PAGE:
SLC music student teaches in Middle East

Posted On July 11, 2018

Sarah Sevenbergen resized

By Suzanne Weiss/Silver Lake College of the Holy Family

MANITOWOC, Wis. — When Sarah Sevenbergen of Coon Rapids, Minnesota returns to teaching music in fall, she will continue her work at the American School of Doha in Qatar, a small country along the Persian Gulf.

“My initial thought was, I’m never going to move to the Middle East,” said Sevenbergen, who is working toward certificates in Conversational Solfege and First Steps in Music during the Kodály Summer Graduate Music Program at Silver Lake College of the Holy Family in Manitowoc.

She had always wanted to teach overseas, but Prague in the Czech Republic — or some such beautiful old European city — was her target.

Sevenbergen’s love of travel began at an early age. Her family moved quite a bit and her dad’s work at Delta Air Lines afforded them the luxury of frequent travel.

“The idea of home was never a permanent place with me,” Sevenbergen said.

She was introduced to music at an early age. Sevenbergen started playing clarinet in sixth grade and was selected as first chair clarinet in her high school band. “By my junior and senior years, I realized music had stuck with me all these years and it made sense to continue it in college,” she said.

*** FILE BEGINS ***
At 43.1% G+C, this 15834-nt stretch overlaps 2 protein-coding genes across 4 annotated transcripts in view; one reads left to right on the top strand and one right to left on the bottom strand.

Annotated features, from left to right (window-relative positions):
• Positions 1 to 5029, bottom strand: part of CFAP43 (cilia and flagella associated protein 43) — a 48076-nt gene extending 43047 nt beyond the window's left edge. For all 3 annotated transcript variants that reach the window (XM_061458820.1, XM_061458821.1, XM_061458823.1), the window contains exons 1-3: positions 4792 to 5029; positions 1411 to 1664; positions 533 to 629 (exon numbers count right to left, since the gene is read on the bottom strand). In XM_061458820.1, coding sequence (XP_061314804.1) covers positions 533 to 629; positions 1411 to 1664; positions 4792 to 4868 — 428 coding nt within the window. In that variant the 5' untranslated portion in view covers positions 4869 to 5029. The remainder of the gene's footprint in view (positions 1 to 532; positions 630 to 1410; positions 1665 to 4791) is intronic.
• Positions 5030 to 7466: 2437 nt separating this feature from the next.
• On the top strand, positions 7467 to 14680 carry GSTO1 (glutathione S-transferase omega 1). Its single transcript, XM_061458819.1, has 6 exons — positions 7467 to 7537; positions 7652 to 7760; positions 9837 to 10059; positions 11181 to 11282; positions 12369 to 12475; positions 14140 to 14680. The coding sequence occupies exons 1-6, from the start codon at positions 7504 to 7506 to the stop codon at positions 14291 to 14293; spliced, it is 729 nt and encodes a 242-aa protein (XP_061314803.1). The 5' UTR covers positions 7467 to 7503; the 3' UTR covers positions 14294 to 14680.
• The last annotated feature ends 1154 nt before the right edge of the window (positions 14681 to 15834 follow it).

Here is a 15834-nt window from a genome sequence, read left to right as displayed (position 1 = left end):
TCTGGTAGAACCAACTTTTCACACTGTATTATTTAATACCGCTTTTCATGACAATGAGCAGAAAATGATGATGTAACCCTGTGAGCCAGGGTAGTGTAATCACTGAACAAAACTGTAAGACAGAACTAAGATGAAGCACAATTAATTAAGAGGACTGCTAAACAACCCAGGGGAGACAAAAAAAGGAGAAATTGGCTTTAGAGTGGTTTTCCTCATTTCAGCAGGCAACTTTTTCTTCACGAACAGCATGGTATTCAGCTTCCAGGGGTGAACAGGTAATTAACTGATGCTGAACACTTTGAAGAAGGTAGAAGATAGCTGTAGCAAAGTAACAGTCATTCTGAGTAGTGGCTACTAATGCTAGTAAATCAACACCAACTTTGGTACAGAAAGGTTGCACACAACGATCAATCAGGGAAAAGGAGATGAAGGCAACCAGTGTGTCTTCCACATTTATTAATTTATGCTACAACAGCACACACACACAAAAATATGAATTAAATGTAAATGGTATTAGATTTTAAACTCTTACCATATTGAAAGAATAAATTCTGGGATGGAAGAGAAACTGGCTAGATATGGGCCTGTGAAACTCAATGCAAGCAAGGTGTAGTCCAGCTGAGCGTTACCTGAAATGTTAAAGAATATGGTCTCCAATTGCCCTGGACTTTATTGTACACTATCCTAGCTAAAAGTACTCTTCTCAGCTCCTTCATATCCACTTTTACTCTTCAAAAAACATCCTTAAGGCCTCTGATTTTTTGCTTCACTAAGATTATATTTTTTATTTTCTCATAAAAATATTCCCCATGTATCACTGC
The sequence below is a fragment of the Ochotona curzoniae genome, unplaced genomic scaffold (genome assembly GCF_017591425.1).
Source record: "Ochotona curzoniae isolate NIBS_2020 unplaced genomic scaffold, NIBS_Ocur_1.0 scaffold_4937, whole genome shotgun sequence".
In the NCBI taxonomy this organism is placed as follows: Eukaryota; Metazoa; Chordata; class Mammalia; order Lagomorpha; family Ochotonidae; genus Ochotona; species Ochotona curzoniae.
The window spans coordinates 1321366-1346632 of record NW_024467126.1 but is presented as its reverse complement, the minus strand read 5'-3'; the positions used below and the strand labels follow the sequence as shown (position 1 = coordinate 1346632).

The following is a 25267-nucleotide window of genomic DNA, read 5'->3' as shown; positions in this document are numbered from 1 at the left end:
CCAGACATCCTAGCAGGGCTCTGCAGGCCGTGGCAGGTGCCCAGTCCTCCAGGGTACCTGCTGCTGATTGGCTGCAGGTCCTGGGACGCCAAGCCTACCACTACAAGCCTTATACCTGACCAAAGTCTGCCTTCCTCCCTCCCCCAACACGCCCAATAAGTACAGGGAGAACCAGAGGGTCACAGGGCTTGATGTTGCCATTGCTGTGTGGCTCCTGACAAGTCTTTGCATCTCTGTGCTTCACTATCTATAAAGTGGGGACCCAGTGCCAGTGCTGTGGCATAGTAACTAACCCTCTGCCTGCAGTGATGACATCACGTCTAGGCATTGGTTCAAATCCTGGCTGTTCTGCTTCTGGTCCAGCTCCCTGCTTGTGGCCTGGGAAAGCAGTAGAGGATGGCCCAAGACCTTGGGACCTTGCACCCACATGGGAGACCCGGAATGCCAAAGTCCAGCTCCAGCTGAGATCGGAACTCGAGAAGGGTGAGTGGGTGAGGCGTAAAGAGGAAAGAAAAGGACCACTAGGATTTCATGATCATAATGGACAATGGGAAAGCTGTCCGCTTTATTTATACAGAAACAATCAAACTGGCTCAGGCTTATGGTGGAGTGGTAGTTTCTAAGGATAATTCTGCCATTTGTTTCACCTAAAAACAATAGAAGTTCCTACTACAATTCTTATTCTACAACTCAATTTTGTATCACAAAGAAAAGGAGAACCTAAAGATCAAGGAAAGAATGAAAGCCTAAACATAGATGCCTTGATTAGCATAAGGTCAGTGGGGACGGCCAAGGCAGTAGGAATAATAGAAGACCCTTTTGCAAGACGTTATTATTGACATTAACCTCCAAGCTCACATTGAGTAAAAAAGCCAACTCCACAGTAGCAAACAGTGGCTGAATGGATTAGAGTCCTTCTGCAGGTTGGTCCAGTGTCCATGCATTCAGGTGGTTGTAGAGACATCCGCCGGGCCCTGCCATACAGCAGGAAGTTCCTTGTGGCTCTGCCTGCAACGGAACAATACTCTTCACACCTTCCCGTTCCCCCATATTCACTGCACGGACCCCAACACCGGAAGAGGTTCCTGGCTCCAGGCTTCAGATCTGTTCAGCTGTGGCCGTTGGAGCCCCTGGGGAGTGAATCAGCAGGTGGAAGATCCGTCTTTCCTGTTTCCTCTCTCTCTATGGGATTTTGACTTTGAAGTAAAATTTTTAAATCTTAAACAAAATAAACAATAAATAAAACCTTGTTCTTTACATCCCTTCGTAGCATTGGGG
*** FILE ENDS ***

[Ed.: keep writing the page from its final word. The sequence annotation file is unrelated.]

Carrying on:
After she graduated from the University of North Dakota in Grand Forks with a Bachelor of Music degree in education, Sevenbergen taught pre-K-12 in a small town in North Dakota.

When she decided to pursue her dream of teaching overseas, this job in the Middle East opened up. Sevenbergen did her research and found the country was safe and the school was very prestigious. She began a two-year contract in January 2016 and signed up for another two-year stint earlier this year.

“I like it a lot more than I expected to,” Sevenbergen said. “The country is easy to adapt to, although it’s a lot hotter there. The people and students I work with are from all over the world. In fact, 90 percent are expats. The culture is Westernized, yet stays true to its roots.”

She came to Manitowoc because one of her fellow teachers in Qatar had studied Conversational Solfege in Ras Al Khaimah, just north of Dubai in the United Arab Emirates. When they put this music teaching method to use in the classroom with their first and second graders, they were excited to witness the students’ growth and mastery of the subject.

Solfege is part of the Kodály method, an experience-based approach to teaching music developed in Hungary by Zoltán Kodály during the mid-20th century. Silver Lake College of the Holy Family was the first to offer a master’s degree in Kodály education and has since enjoyed a coveted reputation for excellence.

Music educators can earn a Master of Music in Music Education with a Kodály emphasis in just four summers. While earning a master’s degree, they also earn an Organization of American Kodály Educators-endorsed Kodály certification.

Graduate students also have the option of earning a Kodály certification in just three summers.

The two-week Manitowoc Kodály program, traditionally held in early July, was close to Sevenbergen’s Minnesota home — relatively speaking — and fit in with her busy summer of travel, including trips to Europe, Las Vegas, Chicago and Jamaica.

“The best part of traveling is that I’m always learning,” Sevenbergen said.